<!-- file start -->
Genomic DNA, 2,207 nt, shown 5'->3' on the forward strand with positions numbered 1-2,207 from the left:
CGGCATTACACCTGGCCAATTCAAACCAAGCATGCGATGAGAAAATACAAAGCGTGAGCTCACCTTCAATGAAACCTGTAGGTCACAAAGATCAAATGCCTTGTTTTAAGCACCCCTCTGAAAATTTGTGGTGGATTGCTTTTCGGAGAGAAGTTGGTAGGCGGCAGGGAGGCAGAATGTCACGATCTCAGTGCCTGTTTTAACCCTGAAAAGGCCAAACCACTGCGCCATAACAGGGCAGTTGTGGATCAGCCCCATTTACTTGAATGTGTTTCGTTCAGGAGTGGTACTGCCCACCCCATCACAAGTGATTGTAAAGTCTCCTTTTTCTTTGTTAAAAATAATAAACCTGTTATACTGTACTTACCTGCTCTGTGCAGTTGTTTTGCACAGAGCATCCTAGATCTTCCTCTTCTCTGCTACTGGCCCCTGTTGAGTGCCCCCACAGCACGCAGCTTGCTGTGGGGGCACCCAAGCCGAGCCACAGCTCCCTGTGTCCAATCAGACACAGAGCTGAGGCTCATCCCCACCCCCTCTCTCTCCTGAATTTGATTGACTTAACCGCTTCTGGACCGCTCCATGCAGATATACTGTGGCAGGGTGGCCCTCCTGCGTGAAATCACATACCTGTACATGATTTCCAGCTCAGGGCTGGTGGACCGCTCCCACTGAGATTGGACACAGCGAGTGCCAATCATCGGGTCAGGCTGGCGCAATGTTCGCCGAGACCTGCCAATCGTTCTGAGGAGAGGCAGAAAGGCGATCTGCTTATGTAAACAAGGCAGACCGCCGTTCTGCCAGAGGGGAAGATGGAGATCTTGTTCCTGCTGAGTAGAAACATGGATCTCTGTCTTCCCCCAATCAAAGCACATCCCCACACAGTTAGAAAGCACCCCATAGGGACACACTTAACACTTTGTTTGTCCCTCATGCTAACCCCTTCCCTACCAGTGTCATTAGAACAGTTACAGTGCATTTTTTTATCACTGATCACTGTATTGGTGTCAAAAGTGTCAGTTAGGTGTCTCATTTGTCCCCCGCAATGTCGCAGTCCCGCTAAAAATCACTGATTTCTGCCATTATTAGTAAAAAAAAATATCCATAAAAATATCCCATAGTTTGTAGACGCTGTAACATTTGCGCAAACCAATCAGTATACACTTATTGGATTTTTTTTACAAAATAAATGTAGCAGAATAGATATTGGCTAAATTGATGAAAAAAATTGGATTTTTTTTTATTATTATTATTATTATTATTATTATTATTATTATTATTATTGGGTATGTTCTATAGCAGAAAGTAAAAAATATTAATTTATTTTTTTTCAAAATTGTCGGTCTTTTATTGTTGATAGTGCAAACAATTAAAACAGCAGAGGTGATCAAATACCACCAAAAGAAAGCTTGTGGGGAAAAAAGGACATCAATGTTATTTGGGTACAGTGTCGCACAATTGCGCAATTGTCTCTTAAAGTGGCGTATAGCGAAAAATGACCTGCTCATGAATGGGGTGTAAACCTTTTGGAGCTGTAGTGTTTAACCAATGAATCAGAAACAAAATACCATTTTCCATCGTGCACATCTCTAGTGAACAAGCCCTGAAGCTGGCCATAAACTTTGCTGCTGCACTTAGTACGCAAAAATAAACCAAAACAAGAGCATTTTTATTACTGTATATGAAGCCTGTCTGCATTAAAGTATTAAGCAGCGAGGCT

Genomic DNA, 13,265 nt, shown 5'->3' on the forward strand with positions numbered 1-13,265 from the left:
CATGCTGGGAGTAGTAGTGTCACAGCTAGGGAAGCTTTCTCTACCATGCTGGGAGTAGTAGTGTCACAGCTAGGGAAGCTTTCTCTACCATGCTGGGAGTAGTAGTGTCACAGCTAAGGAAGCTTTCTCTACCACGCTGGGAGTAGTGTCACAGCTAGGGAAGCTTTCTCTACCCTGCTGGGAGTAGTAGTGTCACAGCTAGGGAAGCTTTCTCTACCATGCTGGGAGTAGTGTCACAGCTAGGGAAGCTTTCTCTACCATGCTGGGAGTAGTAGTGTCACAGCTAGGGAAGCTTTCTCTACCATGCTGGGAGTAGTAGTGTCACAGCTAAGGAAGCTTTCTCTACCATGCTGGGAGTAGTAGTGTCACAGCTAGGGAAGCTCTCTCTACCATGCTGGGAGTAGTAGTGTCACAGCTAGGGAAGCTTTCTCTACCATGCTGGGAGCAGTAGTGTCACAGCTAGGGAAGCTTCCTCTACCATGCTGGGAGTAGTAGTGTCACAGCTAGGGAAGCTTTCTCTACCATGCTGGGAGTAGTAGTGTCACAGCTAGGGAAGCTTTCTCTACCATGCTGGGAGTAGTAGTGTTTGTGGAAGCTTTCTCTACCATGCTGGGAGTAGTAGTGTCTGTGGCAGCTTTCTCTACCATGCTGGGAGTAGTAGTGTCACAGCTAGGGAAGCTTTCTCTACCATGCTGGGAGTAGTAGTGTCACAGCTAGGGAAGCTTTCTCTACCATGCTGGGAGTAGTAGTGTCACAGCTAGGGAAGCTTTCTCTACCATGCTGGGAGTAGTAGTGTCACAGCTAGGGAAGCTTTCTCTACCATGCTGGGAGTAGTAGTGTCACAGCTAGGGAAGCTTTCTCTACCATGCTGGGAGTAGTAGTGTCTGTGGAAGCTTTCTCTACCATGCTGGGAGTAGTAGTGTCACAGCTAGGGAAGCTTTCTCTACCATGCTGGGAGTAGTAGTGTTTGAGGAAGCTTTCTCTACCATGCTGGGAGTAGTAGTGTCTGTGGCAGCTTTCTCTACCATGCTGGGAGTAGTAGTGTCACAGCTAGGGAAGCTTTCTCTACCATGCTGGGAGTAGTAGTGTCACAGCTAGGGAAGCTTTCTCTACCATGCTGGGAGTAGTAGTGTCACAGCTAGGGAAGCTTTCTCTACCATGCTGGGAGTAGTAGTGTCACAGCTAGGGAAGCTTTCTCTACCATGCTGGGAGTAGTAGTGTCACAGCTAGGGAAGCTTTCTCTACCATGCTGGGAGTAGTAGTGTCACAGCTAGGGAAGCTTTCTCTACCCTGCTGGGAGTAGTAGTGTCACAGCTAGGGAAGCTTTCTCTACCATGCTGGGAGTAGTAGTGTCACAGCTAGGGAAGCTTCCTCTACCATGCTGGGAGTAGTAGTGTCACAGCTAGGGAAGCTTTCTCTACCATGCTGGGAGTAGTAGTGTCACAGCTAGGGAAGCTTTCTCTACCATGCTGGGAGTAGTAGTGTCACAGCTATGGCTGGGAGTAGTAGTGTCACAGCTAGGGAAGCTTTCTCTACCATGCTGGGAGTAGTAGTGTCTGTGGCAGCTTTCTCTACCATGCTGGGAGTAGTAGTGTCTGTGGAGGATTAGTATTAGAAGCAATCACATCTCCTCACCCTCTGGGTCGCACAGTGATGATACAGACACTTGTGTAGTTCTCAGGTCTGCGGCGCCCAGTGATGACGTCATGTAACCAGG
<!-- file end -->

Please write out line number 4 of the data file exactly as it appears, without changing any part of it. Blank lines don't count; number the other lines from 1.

CATGCTGGGAGTAGTAGTGTCACAGCTAGGGAAGCTTTCTCTACCATGCTGGGAGTAGTAGTGTCACAGCTAGGGAAGCTTTCTCTACCATGCTGGGAGTAGTAGTGTCACAGCTAAGGAAGCTTTCTCTACCACGCTGGGAGTAGTGTCACAGCTAGGGAAGCTTTCTCTACCCTGCTGGGAGTAGTAGTGTCACAGCTAGGGAAGCTTTCTCTACCATGCTGGGAGTAGTGTCACAGCTAGGGAAGCTTTCTCTACCATGCTGGGAGTAGTAGTGTCACAGCTAGGGAAGCTTTCTCTACCATGCTGGGAGTAGTAGTGTCACAGCTAAGGAAGCTTTCTCTACCATGCTGGGAGTAGTAGTGTCACAGCTAGGGAAGCTCTCTCTACCATGCTGGGAGTAGTAGTGTCACAGCTAGGGAAGCTTTCTCTACCATGCTGGGAGCAGTAGTGTCACAGCTAGGGAAGCTTCCTCTACCATGCTGGGAGTAGTAGTGTCACAGCTAGGGAAGCTTTCTCTACCATGCTGGGAGTAGTAGTGTCACAGCTAGGGAAGCTTTCTCTACCATGCTGGGAGTAGTAGTGTTTGTGGAAGCTTTCTCTACCATGCTGGGAGTAGTAGTGTCTGTGGCAGCTTTCTCTACCATGCTGGGAGTAGTAGTGTCACAGCTAGGGAAGCTTTCTCTACCATGCTGGGAGTAGTAGTGTCACAGCTAGGGAAGCTTTCTCTACCATGCTGGGAGTAGTAGTGTCACAGCTAGGGAAGCTTTCTCTACCATGCTGGGAGTAGTAGTGTCACAGCTAGGGAAGCTTTCTCTACCATGCTGGGAGTAGTAGTGTCACAGCTAGGGAAGCTTTCTCTACCATGCTGGGAGTAGTAGTGTCTGTGGAAGCTTTCTCTACCATGCTGGGAGTAGTAGTGTCACAGCTAGGGAAGCTTTCTCTACCATGCTGGGAGTAGTAGTGTTTGAGGAAGCTTTCTCTACCATGCTGGGAGTAGTAGTGTCTGTGGCAGCTTTCTCTACCATGCTGGGAGTAGTAGTGTCACAGCTAGGGAAGCTTTCTCTACCATGCTGGGAGTAGTAGTGTCACAGCTAGGGAAGCTTTCTCTACCATGCTGGGAGTAGTAGTGTCACAGCTAGGGAAGCTTTCTCTACCATGCTGGGAGTAGTAGTGTCACAGCTAGGGAAGCTTTCTCTACCATGCTGGGAGTAGTAGTGTCACAGCTAGGGAAGCTTTCTCTACCATGCTGGGAGTAGTAGTGTCACAGCTAGGGAAGCTTTCTCTACCCTGCTGGGAGTAGTAGTGTCACAGCTAGGGAAGCTTTCTCTACCATGCTGGGAGTAGTAGTGTCACAGCTAGGGAAGCTTCCTCTACCATGCTGGGAGTAGTAGTGTCACAGCTAGGGAAGCTTTCTCTACCATGCTGGGAGTAGTAGTGTCACAGCTAGGGAAGCTTTCTCTACCATGCTGGGAGTAGTAGTGTCACAGCTATGGCTGGGAGTAGTAGTGTCACAGCTAGGGAAGCTTTCTCTACCATGCTGGGAGTAGTAGTGTCTGTGGCAGCTTTCTCTACCATGCTGGGAGTAGTAGTGTCTGTGGAGGATTAGTATTAGAAGCAATCACATCTCCTCACCCTCTGGGTCGCACAGTGATGATACAGACACTTGTGTAGTTCTCAGGTCTGCGGCGCCCAGTGATGACGTCATGTAACCAGG